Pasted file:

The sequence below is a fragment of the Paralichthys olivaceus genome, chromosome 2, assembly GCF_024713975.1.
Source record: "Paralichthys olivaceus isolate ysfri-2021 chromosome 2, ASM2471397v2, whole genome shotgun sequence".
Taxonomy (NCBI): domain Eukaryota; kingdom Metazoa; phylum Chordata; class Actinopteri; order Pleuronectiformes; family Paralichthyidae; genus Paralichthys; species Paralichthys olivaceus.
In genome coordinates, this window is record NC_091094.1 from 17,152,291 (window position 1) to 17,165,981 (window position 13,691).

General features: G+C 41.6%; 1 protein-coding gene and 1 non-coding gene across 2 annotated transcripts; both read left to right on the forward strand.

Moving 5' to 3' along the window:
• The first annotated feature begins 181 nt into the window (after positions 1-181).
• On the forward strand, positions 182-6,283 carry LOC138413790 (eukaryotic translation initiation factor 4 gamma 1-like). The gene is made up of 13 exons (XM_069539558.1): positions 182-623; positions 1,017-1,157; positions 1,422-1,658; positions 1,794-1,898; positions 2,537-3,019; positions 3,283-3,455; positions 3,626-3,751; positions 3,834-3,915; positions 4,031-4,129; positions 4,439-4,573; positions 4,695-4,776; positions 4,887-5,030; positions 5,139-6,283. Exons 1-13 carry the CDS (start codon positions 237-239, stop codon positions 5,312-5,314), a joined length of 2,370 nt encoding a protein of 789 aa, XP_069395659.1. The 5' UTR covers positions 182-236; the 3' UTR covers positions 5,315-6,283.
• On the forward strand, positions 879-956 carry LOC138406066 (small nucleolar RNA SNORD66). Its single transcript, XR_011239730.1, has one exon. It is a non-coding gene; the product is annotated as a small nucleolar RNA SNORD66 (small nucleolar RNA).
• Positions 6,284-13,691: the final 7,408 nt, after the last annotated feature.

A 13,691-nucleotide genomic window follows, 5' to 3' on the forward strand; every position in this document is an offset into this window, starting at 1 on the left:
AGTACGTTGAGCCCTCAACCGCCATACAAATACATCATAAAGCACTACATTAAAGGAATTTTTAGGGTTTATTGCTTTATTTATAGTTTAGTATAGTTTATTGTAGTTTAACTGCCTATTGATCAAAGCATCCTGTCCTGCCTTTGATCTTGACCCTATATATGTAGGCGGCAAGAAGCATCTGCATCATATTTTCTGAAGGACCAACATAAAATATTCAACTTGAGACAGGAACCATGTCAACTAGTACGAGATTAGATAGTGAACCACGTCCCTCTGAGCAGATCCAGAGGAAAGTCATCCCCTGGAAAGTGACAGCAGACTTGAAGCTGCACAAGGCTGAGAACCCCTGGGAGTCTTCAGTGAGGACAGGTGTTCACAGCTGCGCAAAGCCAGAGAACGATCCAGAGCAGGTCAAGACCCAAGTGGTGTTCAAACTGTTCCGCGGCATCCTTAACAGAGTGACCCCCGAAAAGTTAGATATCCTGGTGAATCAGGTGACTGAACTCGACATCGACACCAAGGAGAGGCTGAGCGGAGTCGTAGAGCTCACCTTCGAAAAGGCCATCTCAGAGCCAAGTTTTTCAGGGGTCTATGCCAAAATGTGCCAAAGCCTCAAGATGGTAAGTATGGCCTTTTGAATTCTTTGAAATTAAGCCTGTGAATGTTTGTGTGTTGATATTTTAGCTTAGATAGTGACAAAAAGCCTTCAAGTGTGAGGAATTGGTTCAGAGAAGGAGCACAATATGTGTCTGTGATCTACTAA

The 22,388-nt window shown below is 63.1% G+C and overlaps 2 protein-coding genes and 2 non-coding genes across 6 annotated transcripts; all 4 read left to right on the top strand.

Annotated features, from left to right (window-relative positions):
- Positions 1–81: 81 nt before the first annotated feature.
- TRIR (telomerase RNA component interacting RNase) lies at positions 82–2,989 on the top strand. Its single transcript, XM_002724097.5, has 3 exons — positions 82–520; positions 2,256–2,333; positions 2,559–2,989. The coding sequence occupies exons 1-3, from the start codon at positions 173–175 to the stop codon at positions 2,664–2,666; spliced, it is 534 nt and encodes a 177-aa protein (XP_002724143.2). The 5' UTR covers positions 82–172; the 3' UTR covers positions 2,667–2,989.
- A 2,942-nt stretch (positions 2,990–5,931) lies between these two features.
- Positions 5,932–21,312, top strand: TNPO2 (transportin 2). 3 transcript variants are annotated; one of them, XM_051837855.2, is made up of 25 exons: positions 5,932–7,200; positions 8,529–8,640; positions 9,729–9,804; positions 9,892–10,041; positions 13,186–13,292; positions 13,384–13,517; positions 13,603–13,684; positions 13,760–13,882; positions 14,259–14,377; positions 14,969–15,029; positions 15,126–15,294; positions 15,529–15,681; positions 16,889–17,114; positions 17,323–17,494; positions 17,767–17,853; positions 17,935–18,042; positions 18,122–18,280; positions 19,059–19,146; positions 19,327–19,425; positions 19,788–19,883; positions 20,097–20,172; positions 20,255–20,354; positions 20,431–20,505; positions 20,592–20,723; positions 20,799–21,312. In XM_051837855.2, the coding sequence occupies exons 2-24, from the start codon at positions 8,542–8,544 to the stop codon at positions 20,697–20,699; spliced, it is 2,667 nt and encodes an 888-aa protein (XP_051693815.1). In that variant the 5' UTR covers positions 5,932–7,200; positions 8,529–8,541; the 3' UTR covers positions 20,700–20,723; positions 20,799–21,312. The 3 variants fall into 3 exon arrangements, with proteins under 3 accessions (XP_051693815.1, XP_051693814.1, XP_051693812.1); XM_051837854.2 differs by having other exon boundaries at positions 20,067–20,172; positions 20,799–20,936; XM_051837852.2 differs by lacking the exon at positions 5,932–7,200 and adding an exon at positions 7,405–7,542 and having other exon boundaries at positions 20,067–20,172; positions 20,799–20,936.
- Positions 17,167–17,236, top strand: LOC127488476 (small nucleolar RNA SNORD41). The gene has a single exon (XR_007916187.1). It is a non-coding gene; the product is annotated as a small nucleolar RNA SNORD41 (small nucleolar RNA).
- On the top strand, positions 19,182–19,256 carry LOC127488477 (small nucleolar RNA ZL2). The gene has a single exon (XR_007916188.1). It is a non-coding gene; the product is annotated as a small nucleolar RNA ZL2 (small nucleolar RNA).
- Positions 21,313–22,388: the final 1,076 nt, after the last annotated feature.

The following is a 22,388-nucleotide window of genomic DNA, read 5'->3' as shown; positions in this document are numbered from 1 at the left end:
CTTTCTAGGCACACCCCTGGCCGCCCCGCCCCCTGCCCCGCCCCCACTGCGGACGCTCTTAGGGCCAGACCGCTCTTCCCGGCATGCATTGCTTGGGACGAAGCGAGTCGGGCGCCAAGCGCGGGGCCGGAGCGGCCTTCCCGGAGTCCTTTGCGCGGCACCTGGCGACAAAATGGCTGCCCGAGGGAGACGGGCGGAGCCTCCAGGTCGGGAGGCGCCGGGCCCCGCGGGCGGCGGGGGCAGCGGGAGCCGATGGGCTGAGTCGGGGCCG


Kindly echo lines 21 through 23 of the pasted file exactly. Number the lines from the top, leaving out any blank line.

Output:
- Positions 21,313–22,388: the final 1,076 nt, after the last annotated feature.

The following is a 22,388-nucleotide window of genomic DNA, read 5'->3' as shown; positions in this document are numbered from 1 at the left end:
CTTTCTAGGCACACCCCTGGCCGCCCCGCCCCCTGCCCCGCCCCCACTGCGGACGCTCTTAGGGCCAGACCGCTCTTCCCGGCATGCATTGCTTGGGACGAAGCGAGTCGGGCGCCAAGCGCGGGGCCGGAGCGGCCTTCCCGGAGTCCTTTGCGCGGCACCTGGCGACAAAATGGCTGCCCGAGGGAGACGGGCGGAGCCTCCAGGTCGGGAGGCGCCGGGCCCCGCGGGCGGCGGGGGCAGCGGGAGCCGATGGGCTGAGTCGGGGCCG